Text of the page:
As a sales leader, you have most certainly heard the words “Customer Success,” especially if you are a sales leader for a subscription-based technology company. Some companies tout customer success as the critical driver of their growth. Many others, however, are missing the Customer Success opportunity and, as a result, limiting their revenue-generating potential.
So, what is customer success? And why should a sales leader invest in it?
Access our downloadable Customer Success Best Practices Reference Guide here to understand customer success best practices across SBI’s revenue growth methodology.
Customer Success Is a Revenue Enabler
The core mission of Customer Success is focused on enabling your customers to realize value from your company’s services or products. Customer Success uses proactive outreach rather than reactive outreach common to customer support models.
Many people talk about “delighting” the customer when describing customer success, but it’s not just about happy feelings. Customer Success is a revenue enabler. If your customers are not achieving the desired outcomes with your product, the likelihood that they will buy more of your product is much lower. If you want more upsells and renewals, you must focus on making your customers successful. That means showing customers how your solutions are adding value to their business on a consistent basis.
According to a Harvard Business Review article, “The Value of Keeping the Right Customers,” acquiring a new customer is anywhere from five to 25 times more expensive than retaining an existing one. Existing customers are also likely to spend more on new products. SBI research indicates existing customers typically spend 16-41% more than new customers when trying new products or services. Selling velocity is faster, and you sell more. It seems like a no-brainer to focus on customer success. Still, when working with Sales leaders, I often hear many objections to investing in Customer Success.
Clients will say:
- “Customer Success seems like an extra cost.”
- “It’s a conflict of interest for a customer success resource to have a quota.”
- “We will deal with that once we have a stable product.”
These statements may be valid for a dysfunctional Customer Success organization. However, a high functioning Customer Success team will drive enterprise value far above the cost. Let me dispel the myths.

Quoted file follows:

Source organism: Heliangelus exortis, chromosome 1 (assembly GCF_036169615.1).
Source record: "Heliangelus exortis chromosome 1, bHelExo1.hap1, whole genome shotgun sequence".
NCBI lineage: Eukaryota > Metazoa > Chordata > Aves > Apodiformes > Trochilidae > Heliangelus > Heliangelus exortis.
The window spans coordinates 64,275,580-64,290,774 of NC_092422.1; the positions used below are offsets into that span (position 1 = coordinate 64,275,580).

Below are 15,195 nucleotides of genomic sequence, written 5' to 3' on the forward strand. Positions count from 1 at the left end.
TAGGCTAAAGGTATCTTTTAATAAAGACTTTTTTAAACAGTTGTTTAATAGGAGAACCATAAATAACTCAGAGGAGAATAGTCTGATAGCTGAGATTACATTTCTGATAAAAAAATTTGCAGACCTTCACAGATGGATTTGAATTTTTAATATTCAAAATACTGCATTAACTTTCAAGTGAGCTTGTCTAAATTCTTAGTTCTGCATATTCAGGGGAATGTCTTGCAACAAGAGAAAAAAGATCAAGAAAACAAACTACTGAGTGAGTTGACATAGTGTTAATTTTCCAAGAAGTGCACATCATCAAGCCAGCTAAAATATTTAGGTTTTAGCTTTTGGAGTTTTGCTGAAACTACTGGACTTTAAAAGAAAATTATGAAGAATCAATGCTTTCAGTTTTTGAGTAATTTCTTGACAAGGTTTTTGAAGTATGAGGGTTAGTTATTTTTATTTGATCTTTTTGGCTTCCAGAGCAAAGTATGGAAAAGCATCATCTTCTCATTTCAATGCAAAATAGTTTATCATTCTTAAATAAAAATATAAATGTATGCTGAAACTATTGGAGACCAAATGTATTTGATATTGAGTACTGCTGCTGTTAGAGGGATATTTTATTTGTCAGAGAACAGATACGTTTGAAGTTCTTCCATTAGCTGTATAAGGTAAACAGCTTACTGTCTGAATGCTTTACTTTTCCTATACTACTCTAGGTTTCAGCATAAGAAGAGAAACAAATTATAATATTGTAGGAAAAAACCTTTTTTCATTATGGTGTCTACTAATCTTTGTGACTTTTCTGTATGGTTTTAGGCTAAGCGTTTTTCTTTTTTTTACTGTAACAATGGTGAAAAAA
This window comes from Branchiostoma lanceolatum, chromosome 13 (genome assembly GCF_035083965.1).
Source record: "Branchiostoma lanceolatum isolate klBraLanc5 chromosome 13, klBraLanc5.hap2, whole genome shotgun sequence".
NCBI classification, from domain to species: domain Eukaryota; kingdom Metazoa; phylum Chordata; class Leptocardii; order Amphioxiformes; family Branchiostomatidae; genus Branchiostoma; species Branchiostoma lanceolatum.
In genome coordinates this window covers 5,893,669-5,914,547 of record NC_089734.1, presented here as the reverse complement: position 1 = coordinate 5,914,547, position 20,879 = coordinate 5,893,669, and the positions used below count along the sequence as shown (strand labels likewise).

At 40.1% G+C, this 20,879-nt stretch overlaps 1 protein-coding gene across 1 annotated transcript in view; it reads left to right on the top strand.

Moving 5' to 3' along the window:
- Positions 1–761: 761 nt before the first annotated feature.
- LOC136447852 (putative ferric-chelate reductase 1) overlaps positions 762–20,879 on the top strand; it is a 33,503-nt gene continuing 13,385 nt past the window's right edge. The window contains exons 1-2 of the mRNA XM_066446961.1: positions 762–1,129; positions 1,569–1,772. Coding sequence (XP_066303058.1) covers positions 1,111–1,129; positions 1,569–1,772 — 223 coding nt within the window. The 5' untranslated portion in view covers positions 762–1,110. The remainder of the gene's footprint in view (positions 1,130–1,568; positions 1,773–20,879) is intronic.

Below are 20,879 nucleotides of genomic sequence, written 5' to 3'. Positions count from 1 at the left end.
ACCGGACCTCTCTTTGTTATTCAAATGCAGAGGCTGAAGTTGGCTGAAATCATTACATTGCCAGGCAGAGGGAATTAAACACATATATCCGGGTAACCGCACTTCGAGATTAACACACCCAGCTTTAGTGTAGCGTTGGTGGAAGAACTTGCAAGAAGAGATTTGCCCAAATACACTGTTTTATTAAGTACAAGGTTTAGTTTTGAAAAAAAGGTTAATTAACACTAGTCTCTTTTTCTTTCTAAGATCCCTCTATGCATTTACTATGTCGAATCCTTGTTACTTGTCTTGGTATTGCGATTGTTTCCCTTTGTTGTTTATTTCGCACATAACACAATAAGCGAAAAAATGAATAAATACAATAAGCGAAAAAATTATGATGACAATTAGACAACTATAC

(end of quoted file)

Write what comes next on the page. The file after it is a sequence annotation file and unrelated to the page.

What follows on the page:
Why Customer Success Is a Revenue Generating Function
There is nothing fundamentally wrong with a customer success manager (CSM) helping a customer continue to use – or use more of – your product, so long as the additional product is helping the client realize business value from your product. It all goes back to the core idea here, Customer Success. For reoccurring revenue businesses, 70-95% of the revenues come from upsells (source: IgnitePost.com). Long term clients are ripe for upgrades and upsells. The more you sell, the stickier your product and the higher your margins become.
Why Customer Success Is Not “an Additional Cost”
Let use an example. Say you are a subscription company, and your ARR is $100M.
Benchmarks for this size company suggest you should be spending 3-10% of your ARR on your Customer Success function. In this example, that would $3-10M.
Say you are new to CS and want to err on the conservative spend side, so a $3M investment.
To offset that cost, your CS organization only needs to reduce annual churn by 3% or produce 3% in upsell/cross-sell from the customer base. That should be nearly impossible to miss. For reference, the benchmark is 10% up/x-sell in your average Customer Success organization and 20+% up/x-sell in a world-class Customer Success organization.
If you control churn and drive up/x-sell, you have already recouped the cost and increased the total ARR for the company. This ultimately increases your company’s valuation by multiples!
Examples of Customers Success Driving Growth During a Crisis
If you still do not believe me that Customer Success can be the growth lever, look at the Salesforce.com case study:
During the last recession, while many other companies were crumbling, Salesforce doubled its number of customers and tripled its stock price. In the 2007 Annual Report, Benioff’s letter began: “From the beginning, our number one priority at salesforce.com has been clear: customer success.” You can learn more about how Customer Success Helped Salesforce beat the recession here.
Ready to Stand-Up or Supercharge Your Customer Success Organization?
Watch our webinar for how to protect your revenue base and make your number through your existing customers. You can also contact one of our Revenue Growth experts through our Revenue Growth Help Desk to discuss your Customer Success strategy.